COMMENTARY | The Cincinnati Reds had their chances in 2013 to repeat as NL Central champs, as well as earn the top wild-card spot in the NL. But failure to do either contributed to an early exit from the postseason and ultimately turned their 2013 season into a dud.
Earning any postseason berth makes the regular season enough of a success to give a team a shot to run the table all the way to the World Series. So from that standpoint, the regular season was a success because the Reds did have their chance to advance.
However, even a wild-card home win and a divisional series loss would have still marked the Reds' whole season as a failure, because much more was expected from the team after blowing a 2-0 lead in the divisional series against the San Francisco Giants in 2012.
Here are the five moments in 2013 that turned the Reds' season into an overall dud:
Johnny Cueto Wild-Card Shellacking
Reds ace Johnny Cueto owes the Pittsburgh Pirates and their fans a little payback for their rude treatment of him during the Reds' wild-card loss. Cueto was making his third start since returning from his third trip to the disabled list in an injury-marred season and seemed like he had pitched well enough in the two starts prior to the wild-card to warrant Reds manager Dusty Baker handing the ball to him.
Not so. The taunting "Cueto, Cueto" chant that erupted from Pirates fans after Cueto surrendered a leadoff home run in the second inning should be near and dear to Cueto's heart as he processes what happened to him on the mound during the game that led him to drop the ball, give up another home run two batters later, and eventually get yanked from the game after 3.1 innings in which he gave up eight hits and four earned runs.
No one Reds player has more to prove in 2014 than Cueto, with the possible exception of the next Red who had his 2013 season turn sour.
The Wrist of Brandon Phillips
Reds second baseman Brandon Phillips was on his way to perhaps the most defining statement season of his career when the Reds played the Pirates on June 1. But after Phillips went 2-for-3, he was hit on the wrist by Pirates reliever Tony Watson. The injury that resulted knocked Phillips out of action for the next four games and, more importantly, seemed to impact his swing.
Before he was hit, Phillips was batting .296 with nine home runs and 45 RBIs in 54 games. After he was hit on June 1, Phillips hit .193 for June (excluding his 2-for-3 on June 1) and also struggled in July (.240).
Like Cueto, Phillips owes the Pirates some extra attention when the two teams face each other in 2014.
The Mouth of Brandon Phillips
Unfortunately, comments made by Phillips off the field may have distracted the Reds to the point that there was some impact on their ability to produce as a team. If not, the comments certainly distracted and polarized fans.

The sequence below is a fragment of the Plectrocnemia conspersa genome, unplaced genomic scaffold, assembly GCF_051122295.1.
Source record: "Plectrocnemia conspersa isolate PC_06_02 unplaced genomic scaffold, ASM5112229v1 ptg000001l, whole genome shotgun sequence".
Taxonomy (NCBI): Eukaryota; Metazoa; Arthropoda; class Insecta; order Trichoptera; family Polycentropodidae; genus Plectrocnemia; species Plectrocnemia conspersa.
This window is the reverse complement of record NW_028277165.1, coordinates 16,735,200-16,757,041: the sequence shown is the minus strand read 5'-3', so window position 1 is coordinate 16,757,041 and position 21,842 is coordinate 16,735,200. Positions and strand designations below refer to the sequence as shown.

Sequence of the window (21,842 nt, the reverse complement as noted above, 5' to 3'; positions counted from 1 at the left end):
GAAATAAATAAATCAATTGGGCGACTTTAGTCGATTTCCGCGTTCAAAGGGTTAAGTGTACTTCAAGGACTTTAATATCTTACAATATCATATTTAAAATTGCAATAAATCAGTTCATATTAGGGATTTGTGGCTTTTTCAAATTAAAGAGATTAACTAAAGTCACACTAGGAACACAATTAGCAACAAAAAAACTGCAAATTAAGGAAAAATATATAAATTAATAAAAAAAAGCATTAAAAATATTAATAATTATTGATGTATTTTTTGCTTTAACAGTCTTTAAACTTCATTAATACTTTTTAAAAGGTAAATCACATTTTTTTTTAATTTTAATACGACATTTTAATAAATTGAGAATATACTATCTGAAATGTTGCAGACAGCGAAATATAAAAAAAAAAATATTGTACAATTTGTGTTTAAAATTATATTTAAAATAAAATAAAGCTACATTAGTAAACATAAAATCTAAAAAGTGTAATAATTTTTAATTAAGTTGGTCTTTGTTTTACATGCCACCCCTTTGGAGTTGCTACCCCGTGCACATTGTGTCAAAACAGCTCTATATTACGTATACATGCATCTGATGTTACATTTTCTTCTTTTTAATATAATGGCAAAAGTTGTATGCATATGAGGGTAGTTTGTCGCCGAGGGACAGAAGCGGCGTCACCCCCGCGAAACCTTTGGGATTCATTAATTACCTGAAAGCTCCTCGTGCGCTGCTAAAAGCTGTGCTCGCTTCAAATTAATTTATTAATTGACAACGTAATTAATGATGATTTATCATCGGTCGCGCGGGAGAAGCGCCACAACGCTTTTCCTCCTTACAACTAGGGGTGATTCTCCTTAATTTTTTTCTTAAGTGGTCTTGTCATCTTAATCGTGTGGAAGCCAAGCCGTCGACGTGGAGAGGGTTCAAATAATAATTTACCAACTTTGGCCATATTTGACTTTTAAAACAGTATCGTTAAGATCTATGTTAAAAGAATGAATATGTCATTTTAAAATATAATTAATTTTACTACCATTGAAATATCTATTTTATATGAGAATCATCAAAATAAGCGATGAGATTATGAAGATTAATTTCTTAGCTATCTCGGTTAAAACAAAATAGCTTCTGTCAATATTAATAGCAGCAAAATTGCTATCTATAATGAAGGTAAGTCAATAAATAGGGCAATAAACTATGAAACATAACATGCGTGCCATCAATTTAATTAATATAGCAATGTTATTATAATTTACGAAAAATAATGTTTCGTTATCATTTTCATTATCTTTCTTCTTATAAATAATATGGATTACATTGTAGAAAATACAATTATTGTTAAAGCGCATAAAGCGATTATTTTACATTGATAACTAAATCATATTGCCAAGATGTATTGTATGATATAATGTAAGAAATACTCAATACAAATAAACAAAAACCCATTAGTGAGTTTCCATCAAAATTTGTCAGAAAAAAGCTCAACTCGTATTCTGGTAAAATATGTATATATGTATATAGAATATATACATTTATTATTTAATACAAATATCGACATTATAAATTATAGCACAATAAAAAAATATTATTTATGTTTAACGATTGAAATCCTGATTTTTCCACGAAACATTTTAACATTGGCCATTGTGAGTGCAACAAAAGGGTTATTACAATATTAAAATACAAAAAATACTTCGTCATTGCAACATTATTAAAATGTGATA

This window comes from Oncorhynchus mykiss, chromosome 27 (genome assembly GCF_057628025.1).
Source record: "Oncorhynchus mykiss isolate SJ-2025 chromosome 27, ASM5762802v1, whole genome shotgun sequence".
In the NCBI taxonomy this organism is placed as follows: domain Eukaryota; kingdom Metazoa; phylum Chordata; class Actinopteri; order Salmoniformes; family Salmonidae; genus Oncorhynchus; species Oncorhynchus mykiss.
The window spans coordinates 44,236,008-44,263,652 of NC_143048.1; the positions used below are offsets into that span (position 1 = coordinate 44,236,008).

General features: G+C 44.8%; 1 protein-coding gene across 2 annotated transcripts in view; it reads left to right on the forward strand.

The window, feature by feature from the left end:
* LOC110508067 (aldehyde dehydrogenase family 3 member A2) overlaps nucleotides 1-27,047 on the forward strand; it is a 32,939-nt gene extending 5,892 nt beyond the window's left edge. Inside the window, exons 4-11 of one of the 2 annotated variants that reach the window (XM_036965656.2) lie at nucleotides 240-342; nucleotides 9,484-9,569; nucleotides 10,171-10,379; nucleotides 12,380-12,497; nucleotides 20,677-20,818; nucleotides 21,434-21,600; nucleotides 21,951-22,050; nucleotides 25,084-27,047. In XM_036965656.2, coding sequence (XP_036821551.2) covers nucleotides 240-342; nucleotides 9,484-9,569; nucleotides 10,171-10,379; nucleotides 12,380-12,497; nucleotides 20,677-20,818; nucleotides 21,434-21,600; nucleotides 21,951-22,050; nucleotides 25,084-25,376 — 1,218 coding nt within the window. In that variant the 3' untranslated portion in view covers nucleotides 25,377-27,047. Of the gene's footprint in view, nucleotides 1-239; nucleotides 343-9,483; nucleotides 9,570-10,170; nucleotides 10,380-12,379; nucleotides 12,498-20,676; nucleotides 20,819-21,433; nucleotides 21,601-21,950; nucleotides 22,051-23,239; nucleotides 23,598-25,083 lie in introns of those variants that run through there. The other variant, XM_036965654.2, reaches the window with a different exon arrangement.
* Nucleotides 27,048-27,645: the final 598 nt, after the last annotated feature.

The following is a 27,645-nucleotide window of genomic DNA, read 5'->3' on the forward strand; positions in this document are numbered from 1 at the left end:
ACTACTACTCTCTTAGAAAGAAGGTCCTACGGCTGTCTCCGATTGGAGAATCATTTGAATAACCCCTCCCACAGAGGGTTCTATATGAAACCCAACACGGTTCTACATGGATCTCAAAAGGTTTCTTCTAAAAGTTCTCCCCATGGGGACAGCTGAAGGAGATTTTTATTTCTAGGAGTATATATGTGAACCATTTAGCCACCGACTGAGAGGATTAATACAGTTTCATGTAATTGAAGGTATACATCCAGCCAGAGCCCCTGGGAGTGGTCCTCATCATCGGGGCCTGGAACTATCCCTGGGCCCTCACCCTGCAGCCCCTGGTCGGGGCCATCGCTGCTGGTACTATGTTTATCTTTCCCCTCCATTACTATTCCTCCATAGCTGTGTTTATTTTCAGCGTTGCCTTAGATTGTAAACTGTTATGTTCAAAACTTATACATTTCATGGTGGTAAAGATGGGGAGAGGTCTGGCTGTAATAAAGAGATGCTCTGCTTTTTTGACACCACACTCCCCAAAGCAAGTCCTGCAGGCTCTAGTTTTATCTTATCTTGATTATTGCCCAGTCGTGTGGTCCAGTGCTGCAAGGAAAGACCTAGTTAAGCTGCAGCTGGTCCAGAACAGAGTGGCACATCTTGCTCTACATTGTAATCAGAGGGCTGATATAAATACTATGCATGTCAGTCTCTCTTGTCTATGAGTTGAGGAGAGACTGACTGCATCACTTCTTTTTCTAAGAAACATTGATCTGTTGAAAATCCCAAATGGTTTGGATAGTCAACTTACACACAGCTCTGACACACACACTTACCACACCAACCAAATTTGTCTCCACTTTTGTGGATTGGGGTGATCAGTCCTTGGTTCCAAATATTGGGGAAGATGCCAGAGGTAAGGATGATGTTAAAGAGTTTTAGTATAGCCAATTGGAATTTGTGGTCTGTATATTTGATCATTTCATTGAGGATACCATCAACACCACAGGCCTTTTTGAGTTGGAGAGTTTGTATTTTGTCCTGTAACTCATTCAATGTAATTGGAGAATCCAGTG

Phillips essentially called Reds owner Bob Castellini a liar in an August magazine interview and complained about his six-year, $72.5 million contract extension.
Less than a month later, Phillips was busy verbally assaulting a Reds beat reporter over a Twitter comment critical of Phillips' move to the second spot in the batting order because of his on-base percentage. The profane tirade was captured on video during a conference with the Reds' manager, which may have factored into the decision to fire Baker at the end of the season.
The Last Week of the Season
After the comments made by Phillips had settled down, the Reds were still poised to vie for first place in the NL Central on September 1, just 3.5 games out of the lead to start the last month of the season. The Reds won six out of seven games at home against the St. Louis Cardinals and the Los Angeles Dodgers to pull within 1.5 games of first but stumbled toward the last week unable to gain more ground.
The Reds were still just two games out of first on September 23 and 20 games over .500 heading into the last five games of the season -- all of which were at home. The defining moment of the regular season came when the Reds lost the fifth straight of those five final games -- the Reds finished the regular season with a thud.
The Firing of Dusty Baker
Dusty Baker probably deserved better than what he got when he was unceremoniously dumped at the end of the 2013 season. Baker took the Reds to the postseason three times in six years and finished with a 509-463 record with the Reds.
But nothing sealed and certified the Reds' season as an overall dud than the firing of Baker, who did ultimately fail to help deliver a championship (or even a playoff series) to Cincinnati.
New Reds manager Bryan Price may not fare any better than his predecessor, but if he can help the Reds live up to expectations, the dud of 2013 and all of the bad moments will be all but forgotten.
Robb Hoff has worked as a freelance researcher for ESPN's production and news departments for the past five years. You can read his articles about the Reds here.
- Sports & Recreation
- Cincinnati Reds
- Brandon Phillips
- Johnny Cueto